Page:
India’s tech sector faces moment of truth with Paytm IPO

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Hi, this is Kenji from Tokyo. This week, we zoom in on India, where the country’s biggest IPO is expected tomorrow, by fintech unicorn Paytm (The Big Story). In particular, SoftBank’s Vision Fund is expected to benefit from the latest wave of listings in India (The Art of the Deal). On the other hand, China will tighten control over tech listings in Hong Kong, while the money raised by mainland Chinese tech companies is leading to the first annual decline in seven years ( Mercedes top 10). Singapore’s Temasek is halting investments in Chinese technology because of the crackdown (Spotlight). Finally, Francis Fukuyama ponders the difference between the Big Tech gripes in China and the West (Our Take). See you next week.

Big story

An important test for India’s tech sector came. Paytm, India’s largest fintech startup, is set for a $2.5 billion listing tomorrow, which will be the country’s largest initial public offering.

Long a promising Asian market but a second choice for investors, India has emerged as a top beneficiary of China’s relentless crackdown on companies. technology, from educational providers to delivery services. For every dollar invested in Chinese tech in the quarter ending September, $1.50 went into India, according to Asia Venture Capital Magazine. (see Smart Data for more).

Main developments: Paytm’s listing will be the biggest sign to date of whether Indian startups can replicate the success of a generation of Chinese tech conglomerates that have refreshed the market. securities of the country and provide an outlet for investors to have confidence in the local market or not. Importantly, the listing comes a year after Ant Group’s IPO in China, further demonstrating the different fortunes of the two countries’ tech industries.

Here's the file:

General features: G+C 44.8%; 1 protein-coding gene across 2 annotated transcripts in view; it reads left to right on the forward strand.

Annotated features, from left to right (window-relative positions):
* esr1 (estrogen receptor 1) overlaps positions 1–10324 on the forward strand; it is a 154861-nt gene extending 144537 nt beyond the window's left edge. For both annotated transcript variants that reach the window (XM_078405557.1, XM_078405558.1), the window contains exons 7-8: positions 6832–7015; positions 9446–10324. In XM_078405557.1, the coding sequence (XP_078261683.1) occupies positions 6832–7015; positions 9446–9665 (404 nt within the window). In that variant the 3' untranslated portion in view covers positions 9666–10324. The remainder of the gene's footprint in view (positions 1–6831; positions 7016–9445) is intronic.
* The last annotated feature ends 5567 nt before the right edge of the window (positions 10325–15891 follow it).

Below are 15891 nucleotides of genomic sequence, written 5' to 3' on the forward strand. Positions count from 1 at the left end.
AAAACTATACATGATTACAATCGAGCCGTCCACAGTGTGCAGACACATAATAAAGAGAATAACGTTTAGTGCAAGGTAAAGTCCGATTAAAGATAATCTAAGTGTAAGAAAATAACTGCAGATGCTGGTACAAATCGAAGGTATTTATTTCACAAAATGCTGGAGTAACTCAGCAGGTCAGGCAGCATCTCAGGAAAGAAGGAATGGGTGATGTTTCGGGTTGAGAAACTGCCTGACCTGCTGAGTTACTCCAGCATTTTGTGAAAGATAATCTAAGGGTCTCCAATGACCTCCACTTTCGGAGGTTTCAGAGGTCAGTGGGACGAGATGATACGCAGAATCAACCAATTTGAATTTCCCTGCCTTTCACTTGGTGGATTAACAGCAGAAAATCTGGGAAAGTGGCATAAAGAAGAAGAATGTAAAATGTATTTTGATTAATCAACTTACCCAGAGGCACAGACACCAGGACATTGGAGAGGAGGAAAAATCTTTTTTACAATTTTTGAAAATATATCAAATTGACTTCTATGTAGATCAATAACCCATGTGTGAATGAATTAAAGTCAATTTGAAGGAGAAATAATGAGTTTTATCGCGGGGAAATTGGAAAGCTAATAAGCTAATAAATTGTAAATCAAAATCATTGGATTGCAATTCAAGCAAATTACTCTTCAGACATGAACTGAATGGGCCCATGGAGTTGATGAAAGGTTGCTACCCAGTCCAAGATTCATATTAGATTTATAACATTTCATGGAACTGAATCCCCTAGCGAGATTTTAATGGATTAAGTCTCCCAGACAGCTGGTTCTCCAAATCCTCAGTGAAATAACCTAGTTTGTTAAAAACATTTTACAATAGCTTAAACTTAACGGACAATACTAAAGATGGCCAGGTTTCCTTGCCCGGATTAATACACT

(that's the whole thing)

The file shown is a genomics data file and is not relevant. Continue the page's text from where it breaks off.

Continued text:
Reverse shot: There are concerns that India’s vibrant tech markets have overheated as equity-buying competition increases in value and leaves companies and retail investors vulnerable to regulation. Skeptics see Ant- and SoftBank-backed Paytm – whose loss-making businesses have struggled against Google’s Flipkart and Walmart – as a test of how far investors will buy into the hype.

In addition, the threat of regulation is lurking in India. Two days before Paytm’s blockbuster list, the country’s regulator proposed stricter listing rules in an attempt to curb some of the frenzy and protect retail investors.

Mercedes’ Top 10

  1. Of China internet regulator is rotate its suppression microscope about technology IPOs in Hong Kong. (FT)

  2. Japanese Murata, an important supplier of iPhone components, is spend 2 billion dollars to provide better and differentiated products for smartphone manufacturers in the 5G world. (Nikkei Asia)

  3. Meanwhile, the fund raised by the mainland Chinese people Tech startups through public listing are tracking first annual drop seven years. (FT)

  4. Audrey Tang, Taiwan’s digital minister, think “digital democracy“Can be a model for Indo-Pacific. (Nikkei Asia)

  5. Indonesia is receiving increasing attention from global electric vehicle manufacturer thanks to its nickel reserves. (Nikkei Asia)

  6. Top Chinese people Chip maker Semiconductor Manufacturing International Corp is on the rise Triple production capacity although one WE black list. (Nikkei Asia)

  7. Eliminates growing and inflated losses from soaring stock prices, Of India Zomato is on a agree because it creates heat for its opponents. (Nikkei Asia)

  8. Singaporean game and e-commerce giant Sea expanding in Europe, India and WE, did so in Latin America. No difference Southeast Asia technology group has gone global at this level. (Nikkei Asia)

  9. Great column on why the rise of wearable device and the digitization of people would “parody the word ‘doctor who knows best'”. (FT)

  10. How did regulators lose control of the $2 billion crypto market and will they be able to catch it? Excellent FT movie with input from players including Binance boss “CZ”.

Illustration of wearable devices

Rings and smartwatches are transforming from activity trackers into sophisticated wellness tools © Pate

Take ours

At the same time, the president of the United States Joe Biden and his Chinese counterpart Xi Jinping met almost yesterday, Francis Fukuyama, a scholar known for his global bestsellers The end of history and the last man, on a Launch conference explains the difference between the pressures being exerted on Big Tech in China and the West.